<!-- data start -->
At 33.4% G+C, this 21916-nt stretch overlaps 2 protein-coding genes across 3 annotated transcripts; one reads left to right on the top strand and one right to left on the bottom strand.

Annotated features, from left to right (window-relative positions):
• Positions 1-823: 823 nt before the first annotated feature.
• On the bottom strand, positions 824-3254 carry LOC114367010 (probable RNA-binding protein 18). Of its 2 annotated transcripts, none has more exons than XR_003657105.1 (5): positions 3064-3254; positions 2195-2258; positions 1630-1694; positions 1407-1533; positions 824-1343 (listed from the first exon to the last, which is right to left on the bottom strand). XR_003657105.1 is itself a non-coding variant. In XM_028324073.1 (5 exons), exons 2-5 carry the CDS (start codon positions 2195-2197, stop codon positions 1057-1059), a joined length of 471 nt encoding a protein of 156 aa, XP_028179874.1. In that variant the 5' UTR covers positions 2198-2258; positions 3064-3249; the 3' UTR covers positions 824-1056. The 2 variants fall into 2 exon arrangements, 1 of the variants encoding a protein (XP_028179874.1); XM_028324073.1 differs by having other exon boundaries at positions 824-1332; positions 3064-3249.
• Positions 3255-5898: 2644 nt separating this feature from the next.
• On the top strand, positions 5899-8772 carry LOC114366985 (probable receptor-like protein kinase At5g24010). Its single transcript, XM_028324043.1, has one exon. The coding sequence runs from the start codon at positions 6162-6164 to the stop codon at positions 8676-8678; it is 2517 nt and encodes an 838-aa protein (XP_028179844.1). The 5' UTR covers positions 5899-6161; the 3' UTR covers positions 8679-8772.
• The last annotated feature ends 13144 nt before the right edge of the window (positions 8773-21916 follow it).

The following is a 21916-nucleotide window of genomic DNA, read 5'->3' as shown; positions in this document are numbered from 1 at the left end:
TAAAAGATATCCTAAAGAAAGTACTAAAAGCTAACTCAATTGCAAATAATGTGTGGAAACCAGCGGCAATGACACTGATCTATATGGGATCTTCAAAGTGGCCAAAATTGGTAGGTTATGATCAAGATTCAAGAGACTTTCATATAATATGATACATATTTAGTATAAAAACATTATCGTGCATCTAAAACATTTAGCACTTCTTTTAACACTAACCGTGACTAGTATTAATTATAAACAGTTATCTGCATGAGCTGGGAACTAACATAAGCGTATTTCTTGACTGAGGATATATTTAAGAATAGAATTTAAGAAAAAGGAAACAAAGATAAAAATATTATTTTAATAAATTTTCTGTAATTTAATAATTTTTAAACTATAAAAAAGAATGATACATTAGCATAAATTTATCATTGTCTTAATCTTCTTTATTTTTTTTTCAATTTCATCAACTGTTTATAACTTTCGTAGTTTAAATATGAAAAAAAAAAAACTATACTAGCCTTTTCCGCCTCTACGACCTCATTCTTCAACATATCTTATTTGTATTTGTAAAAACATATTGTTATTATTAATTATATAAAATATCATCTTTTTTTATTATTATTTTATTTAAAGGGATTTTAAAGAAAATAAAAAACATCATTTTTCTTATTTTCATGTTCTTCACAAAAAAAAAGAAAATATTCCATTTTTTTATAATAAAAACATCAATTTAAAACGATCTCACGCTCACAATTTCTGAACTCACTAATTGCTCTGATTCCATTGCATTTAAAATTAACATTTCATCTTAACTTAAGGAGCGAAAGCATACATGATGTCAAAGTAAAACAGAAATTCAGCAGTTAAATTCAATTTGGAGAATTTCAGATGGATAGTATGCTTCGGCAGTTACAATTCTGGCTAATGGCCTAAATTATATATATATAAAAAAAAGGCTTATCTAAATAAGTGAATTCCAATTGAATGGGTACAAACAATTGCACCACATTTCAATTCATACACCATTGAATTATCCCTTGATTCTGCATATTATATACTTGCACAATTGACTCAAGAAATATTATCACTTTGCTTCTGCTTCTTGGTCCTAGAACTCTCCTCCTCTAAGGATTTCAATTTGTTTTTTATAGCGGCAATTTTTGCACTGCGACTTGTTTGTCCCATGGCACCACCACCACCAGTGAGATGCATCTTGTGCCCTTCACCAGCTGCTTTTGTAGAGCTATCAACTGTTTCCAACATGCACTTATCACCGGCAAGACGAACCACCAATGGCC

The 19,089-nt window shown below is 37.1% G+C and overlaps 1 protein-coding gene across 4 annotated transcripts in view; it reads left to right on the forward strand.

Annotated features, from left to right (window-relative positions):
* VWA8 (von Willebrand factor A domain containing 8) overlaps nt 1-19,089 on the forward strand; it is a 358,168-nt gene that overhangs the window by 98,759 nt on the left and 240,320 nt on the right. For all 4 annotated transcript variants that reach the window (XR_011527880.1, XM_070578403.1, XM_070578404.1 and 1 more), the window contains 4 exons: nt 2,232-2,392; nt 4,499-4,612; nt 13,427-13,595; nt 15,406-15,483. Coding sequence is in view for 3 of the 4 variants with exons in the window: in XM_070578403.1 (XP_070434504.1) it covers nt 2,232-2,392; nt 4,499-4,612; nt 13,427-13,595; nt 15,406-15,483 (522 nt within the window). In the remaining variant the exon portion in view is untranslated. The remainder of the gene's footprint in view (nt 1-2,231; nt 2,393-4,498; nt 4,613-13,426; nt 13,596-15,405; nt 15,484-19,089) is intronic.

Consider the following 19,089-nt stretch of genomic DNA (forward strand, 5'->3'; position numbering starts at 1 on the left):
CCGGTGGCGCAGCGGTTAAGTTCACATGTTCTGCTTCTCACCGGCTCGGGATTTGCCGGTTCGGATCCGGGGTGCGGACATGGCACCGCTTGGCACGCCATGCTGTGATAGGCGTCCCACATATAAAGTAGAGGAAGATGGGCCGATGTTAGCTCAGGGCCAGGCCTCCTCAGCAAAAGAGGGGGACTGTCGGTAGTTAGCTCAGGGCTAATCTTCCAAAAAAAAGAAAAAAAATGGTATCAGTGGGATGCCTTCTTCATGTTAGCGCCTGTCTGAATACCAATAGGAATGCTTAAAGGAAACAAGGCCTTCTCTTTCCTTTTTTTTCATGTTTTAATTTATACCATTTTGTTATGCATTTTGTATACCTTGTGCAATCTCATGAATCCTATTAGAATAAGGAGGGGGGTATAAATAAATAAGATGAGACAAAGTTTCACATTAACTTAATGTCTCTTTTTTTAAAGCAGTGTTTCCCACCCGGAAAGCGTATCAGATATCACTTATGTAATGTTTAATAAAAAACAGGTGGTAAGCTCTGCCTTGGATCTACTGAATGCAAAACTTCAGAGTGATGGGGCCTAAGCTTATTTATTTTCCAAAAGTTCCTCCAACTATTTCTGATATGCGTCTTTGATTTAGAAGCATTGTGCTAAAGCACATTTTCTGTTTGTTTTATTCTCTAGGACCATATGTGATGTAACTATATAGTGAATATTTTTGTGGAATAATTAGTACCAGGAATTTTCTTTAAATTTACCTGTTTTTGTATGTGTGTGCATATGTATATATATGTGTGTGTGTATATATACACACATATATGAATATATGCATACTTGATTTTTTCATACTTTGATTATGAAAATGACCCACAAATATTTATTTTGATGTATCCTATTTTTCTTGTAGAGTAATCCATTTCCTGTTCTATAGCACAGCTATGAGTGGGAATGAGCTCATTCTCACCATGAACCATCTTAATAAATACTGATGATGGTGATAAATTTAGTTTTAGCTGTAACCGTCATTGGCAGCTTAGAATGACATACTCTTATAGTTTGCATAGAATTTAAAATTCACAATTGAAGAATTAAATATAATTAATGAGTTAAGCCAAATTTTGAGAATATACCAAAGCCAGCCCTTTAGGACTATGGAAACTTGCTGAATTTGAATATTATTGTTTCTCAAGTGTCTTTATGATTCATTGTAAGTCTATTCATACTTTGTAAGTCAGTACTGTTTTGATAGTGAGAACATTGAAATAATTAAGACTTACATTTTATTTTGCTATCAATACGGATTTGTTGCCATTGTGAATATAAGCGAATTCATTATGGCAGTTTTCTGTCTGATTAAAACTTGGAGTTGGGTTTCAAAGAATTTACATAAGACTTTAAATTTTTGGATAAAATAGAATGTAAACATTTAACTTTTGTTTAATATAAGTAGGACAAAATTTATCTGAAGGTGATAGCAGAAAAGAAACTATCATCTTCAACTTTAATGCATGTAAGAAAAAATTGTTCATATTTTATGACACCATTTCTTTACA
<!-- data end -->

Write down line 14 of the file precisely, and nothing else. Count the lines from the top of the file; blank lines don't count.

CCGGTGGCGCAGCGGTTAAGTTCACATGTTCTGCTTCTCACCGGCTCGGGATTTGCCGGTTCGGATCCGGGGTGCGGACATGGCACCGCTTGGCACGCCATGCTGTGATAGGCGTCCCACATATAAAGTAGAGGAAGATGGGCCGATGTTAGCTCAGGGCCAGGCCTCCTCAGCAAAAGAGGGGGACTGTCGGTAGTTAGCTCAGGGCTAATCTTCCAAAAAAAAGAAAAAAAATGGTATCAGTGGGATGCCTTCTTCATGTTAGCGCCTGTCTGAATACCAATAGGAATGCTTAAAGGAAACAAGGCCTTCTCTTTCCTTTTTTTTCATGTTTTAATTTATACCATTTTGTTATGCATTTTGTATACCTTGTGCAATCTCATGAATCCTATTAGAATAAGGAGGGGGGTATAAATAAATAAGATGAGACAAAGTTTCACATTAACTTAATGTCTCTTTTTTTAAAGCAGTGTTTCCCACCCGGAAAGCGTATCAGATATCACTTATGTAATGTTTAATAAAAAACAGGTGGTAAGCTCTGCCTTGGATCTACTGAATGCAAAACTTCAGAGTGATGGGGCCTAAGCTTATTTATTTTCCAAAAGTTCCTCCAACTATTTCTGATATGCGTCTTTGATTTAGAAGCATTGTGCTAAAGCACATTTTCTGTTTGTTTTATTCTCTAGGACCATATGTGATGTAACTATATAGTGAATATTTTTGTGGAATAATTAGTACCAGGAATTTTCTTTAAATTTACCTGTTTTTGTATGTGTGTGCATATGTATATATATGTGTGTGTGTATATATACACACATATATGAATATATGCATACTTGATTTTTTCATACTTTGATTATGAAAATGACCCACAAATATTTATTTTGATGTATCCTATTTTTCTTGTAGAGTAATCCATTTCCTGTTCTATAGCACAGCTATGAGTGGGAATGAGCTCATTCTCACCATGAACCATCTTAATAAATACTGATGATGGTGATAAATTTAGTTTTAGCTGTAACCGTCATTGGCAGCTTAGAATGACATACTCTTATAGTTTGCATAGAATTTAAAATTCACAATTGAAGAATTAAATATAATTAATGAGTTAAGCCAAATTTTGAGAATATACCAAAGCCAGCCCTTTAGGACTATGGAAACTTGCTGAATTTGAATATTATTGTTTCTCAAGTGTCTTTATGATTCATTGTAAGTCTATTCATACTTTGTAAGTCAGTACTGTTTTGATAGTGAGAACATTGAAATAATTAAGACTTACATTTTATTTTGCTATCAATACGGATTTGTTGCCATTGTGAATATAAGCGAATTCATTATGGCAGTTTTCTGTCTGATTAAAACTTGGAGTTGGGTTTCAAAGAATTTACATAAGACTTTAAATTTTTGGATAAAATAGAATGTAAACATTTAACTTTTGTTTAATATAAGTAGGACAAAATTTATCTGAAGGTGATAGCAGAAAAGAAACTATCATCTTCAACTTTAATGCATGTAAGAAAAAATTGTTCATATTTTATGACACCATTTCTTTACA